Qantas loss this fiscal year was big: $2.8 billion big. It is the largest loss the former state-owned airline has posted in its 94-year history. Although some say the results were expected, the size of the loss still comes as a surprise to many, considering the company made $930 million profit the previous year.
There are several contributing factors to the large loss. The result was driven in part by the cumulative impact of two years of industry capacity growth ahead of demand. This led to a $566 million decline this financial year’s revenue. Fuel costs in Australia are also up, costing the company $253 million over 2013’s prices. According to their press release, Qanta’s “non-cash fleet write down post-structural review” can be blamed for the biggest chunk of the loss: $2.6 billion.
Qantas’ recovery plan has already been in place for months. The company created a stir when it announced 5,000 redundant positions would be dissolved. So far, half of that goal has been met. According to the report, Qantas also plans on driving an earnings recovery and is separating its domestic and troubled international businesses in the hopes that a recovery will shape a profitable future and “build long-term shareholder value.
Current chief executive Alan Joyce commented not on the past, but the future of the company.
“There is no doubt today’s numbers are confronting, but they represent the year that is past,”Joyce said. “We have now come through the worst. With our accelerated Qantas Transformation program we are already emerging as a leaner, more focused and more sustainable Qantas Group. There is a clear and significant easing of both international and domestic capacity growth, which will stabilise the revenue environment. We expect a rapid improvement in the Group’s financial performance – and a return to Underlying PBT profit in the first half of FY15, subject to factors outside our control.”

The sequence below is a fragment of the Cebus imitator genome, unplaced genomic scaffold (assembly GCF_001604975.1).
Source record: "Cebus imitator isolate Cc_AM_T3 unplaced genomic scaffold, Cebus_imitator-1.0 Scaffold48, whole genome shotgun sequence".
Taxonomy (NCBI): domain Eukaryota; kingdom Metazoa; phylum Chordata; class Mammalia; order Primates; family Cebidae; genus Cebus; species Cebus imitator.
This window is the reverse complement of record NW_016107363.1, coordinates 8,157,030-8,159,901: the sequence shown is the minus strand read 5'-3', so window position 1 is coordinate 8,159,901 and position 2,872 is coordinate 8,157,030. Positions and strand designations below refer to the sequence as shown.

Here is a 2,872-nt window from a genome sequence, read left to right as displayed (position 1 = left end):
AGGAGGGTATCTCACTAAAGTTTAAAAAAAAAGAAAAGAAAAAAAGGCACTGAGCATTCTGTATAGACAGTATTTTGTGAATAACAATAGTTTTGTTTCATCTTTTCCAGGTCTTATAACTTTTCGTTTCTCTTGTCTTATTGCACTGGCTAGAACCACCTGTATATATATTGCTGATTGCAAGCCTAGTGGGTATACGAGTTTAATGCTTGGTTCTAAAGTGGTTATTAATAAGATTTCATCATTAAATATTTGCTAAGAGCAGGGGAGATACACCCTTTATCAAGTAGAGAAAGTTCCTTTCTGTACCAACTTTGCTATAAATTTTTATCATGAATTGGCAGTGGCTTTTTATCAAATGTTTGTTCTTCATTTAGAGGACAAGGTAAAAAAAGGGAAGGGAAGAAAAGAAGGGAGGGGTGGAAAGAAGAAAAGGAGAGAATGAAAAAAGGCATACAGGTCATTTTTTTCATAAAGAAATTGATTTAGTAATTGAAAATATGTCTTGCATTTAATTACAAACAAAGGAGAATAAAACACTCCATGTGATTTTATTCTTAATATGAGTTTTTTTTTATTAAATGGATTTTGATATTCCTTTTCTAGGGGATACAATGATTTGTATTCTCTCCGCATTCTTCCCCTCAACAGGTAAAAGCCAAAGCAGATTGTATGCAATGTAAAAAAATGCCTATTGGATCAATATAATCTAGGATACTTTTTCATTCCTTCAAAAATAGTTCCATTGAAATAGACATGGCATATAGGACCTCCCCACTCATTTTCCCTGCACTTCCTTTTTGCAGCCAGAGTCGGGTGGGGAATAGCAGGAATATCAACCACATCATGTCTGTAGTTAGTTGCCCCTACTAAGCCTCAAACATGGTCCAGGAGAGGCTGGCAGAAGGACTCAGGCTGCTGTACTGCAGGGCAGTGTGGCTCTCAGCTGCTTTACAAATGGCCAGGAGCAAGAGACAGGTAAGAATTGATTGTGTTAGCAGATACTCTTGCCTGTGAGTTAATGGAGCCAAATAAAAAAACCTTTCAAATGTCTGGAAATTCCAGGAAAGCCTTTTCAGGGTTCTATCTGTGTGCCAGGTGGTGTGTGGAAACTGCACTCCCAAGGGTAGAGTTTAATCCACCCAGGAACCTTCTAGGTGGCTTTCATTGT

Both the federal government and the opposition believe the company has the opportunity for a strong future despite this year’s fiscal results.
"It is important for Australia that Qantas is a successful company," Labor transport spokesman Anthony Albanese said. “We want that to occur and the government should play its role in facilitating that."
Warren Truss, Deputy Prime Minister, believes that Joyce’s projected return to profit for the first half of 2015 is plausible.
"I think their determination to reduce costs and retire debt, and that they have the capacity to retire debt, will be encouraging to their investors," Truss said. "While the numbers are dramatic, the reality is Qantas is a strong company and seems to be positioning itself for a better future.”